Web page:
Friday, January 16, 2009

"A labyrinth of wheels within wheels"

Having recently referred to "[t]he hothouse of politics in New York during the first half of the Nineteenth Century," I was amused to run across the following:

The complexity of New York State politics during its whole history has been often a matter of comment. Particularly during the first half of the nineteenth century it was the despair of the most competent observers. William Allen Butler, writing in 1862, declared that it had "always been a vast deep," and his judgment was echoed by other excellent critics. Horace Greeley, who, by virtue of long experience no less than active personal interest, should certainly have been able to elucidate the subject, complained of "the zigzag, wavering lines and uncouth political designations which puzzled and wearied readers." The shrewdest politicians from other parts of the union, anxious as they were to conciliate a state which was by its very size a vital factor in the decision of all political questions, were compelled to admit that the currents and counter-currents at work here could not be accurately or reliably gauged. President John Quincy Adams pleaded this lack of comprehension in excuse of some unpopular nominations, and Oliver Wolcott wrote: "I don't pretend to comprehend their politics. It is a labyrinth of wheels within wheels, and it is understood only by the managers."

Herbert D.A. Donovan, The Barnburners (NYU Press 1925).

About the illustration, entitled The strife, between an old hunker, a barnburner and a no party man:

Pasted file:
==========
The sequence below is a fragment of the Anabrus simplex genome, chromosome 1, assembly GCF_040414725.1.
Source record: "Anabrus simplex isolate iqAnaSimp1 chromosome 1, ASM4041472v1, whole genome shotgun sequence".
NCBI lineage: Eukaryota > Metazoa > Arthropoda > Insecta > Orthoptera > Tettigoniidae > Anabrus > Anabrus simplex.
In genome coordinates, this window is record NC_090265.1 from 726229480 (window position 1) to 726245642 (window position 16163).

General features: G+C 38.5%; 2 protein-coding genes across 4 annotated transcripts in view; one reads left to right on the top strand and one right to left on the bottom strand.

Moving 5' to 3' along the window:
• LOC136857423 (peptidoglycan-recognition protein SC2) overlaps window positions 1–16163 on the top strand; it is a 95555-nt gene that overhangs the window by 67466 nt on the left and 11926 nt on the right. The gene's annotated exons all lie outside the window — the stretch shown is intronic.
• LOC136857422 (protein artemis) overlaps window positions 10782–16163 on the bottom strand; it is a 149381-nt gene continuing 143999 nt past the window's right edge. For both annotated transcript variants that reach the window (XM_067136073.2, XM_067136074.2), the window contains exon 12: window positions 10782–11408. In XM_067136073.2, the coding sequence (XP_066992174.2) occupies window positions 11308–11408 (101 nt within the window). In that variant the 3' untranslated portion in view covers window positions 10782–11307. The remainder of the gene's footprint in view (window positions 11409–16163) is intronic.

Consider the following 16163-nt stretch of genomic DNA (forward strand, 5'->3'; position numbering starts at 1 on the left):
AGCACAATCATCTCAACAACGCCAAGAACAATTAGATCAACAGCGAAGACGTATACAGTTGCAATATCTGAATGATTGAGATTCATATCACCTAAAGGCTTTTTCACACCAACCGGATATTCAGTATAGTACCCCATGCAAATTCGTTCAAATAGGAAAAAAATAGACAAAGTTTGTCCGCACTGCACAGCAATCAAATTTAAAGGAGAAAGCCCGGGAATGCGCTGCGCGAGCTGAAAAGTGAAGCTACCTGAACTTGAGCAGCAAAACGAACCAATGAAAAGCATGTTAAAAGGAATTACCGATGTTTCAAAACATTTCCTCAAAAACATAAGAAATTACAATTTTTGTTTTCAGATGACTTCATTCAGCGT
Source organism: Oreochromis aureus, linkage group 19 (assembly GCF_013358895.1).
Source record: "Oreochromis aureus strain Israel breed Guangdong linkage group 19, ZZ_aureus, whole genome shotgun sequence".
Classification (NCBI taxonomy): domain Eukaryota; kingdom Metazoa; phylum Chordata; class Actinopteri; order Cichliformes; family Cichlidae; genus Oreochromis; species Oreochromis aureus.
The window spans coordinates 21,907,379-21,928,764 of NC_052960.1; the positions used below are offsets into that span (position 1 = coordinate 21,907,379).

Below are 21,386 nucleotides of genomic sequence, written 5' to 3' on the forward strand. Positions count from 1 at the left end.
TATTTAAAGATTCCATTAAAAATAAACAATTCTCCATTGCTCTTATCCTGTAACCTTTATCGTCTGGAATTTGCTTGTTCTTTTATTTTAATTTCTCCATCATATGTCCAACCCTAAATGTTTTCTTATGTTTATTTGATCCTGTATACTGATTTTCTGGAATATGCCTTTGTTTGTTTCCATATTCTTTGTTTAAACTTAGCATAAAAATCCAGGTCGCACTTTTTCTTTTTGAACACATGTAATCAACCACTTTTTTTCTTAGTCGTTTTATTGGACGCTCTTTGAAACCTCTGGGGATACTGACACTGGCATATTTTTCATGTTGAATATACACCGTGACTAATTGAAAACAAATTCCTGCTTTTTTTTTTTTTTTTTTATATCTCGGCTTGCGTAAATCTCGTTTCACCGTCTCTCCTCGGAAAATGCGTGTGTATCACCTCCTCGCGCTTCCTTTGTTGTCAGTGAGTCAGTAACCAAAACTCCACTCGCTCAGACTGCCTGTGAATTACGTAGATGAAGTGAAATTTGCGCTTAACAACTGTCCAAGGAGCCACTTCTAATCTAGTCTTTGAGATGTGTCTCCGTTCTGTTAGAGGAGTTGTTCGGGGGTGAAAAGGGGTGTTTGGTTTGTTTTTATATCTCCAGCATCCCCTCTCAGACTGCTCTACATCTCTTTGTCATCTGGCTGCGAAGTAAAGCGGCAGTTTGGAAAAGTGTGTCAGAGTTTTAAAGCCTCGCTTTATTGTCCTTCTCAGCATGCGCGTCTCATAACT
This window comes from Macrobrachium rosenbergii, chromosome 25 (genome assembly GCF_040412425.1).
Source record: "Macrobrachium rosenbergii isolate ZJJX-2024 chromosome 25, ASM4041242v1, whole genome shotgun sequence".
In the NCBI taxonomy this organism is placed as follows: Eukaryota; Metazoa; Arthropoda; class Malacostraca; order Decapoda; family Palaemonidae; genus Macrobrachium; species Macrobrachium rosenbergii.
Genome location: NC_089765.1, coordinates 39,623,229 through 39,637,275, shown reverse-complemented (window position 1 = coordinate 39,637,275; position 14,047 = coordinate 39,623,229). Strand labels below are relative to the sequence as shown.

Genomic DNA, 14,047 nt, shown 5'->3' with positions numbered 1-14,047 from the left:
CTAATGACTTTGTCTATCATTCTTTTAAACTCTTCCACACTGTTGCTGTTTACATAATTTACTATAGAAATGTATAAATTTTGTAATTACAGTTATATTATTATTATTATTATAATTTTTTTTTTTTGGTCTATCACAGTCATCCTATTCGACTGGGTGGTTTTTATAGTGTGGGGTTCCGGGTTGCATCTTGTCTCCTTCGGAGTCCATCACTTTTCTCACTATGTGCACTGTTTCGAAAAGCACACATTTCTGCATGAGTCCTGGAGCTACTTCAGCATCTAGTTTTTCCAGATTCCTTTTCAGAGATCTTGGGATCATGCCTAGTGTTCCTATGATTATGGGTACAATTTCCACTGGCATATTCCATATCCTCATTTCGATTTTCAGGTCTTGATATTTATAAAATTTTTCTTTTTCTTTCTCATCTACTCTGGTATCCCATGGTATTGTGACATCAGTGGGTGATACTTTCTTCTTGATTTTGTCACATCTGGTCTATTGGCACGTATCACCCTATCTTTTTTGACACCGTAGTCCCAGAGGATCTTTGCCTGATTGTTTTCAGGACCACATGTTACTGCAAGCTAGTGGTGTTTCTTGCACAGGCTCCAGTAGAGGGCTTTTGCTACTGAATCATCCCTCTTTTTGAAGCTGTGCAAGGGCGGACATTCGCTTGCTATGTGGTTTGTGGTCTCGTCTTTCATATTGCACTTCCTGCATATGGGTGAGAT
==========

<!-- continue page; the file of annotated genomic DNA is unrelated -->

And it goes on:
A particularly well-drawn satire on the three major presidential contenders for 1848, (left to right) Zachary Taylor, Martin Van Buren and Lewis Cass. Of the three the artist seems to favor Van Buren, the "Barnburner" candidate, who sits on a stool milking the cow which the others try in vain to move in opposite directions. Taylor, who tugs at the tail of the animal, is called a "No Party Man" because of his continued refusal to commit to a party ideology. Cass, the "Hunker" or conservative Democrat, strains at the cow's horns. Van Buren: "I go in for the free soil. Hold on Cass, dont let go Taylor, (That's the cream of the Joke)." Van Buren was the candidate of a coalition, between Barnburner Democrats and Liberty and Whig party abolitionists, called the Free Soil party. Zachary Taylor: "I don't Stand on the whig Platform 'I ask no favor and shrink from no Responsibility.'" Lewis Cass: "Matty is at his old tricks again, and going in for the Spoils old Zack, and myself will get nothing but skim milk."

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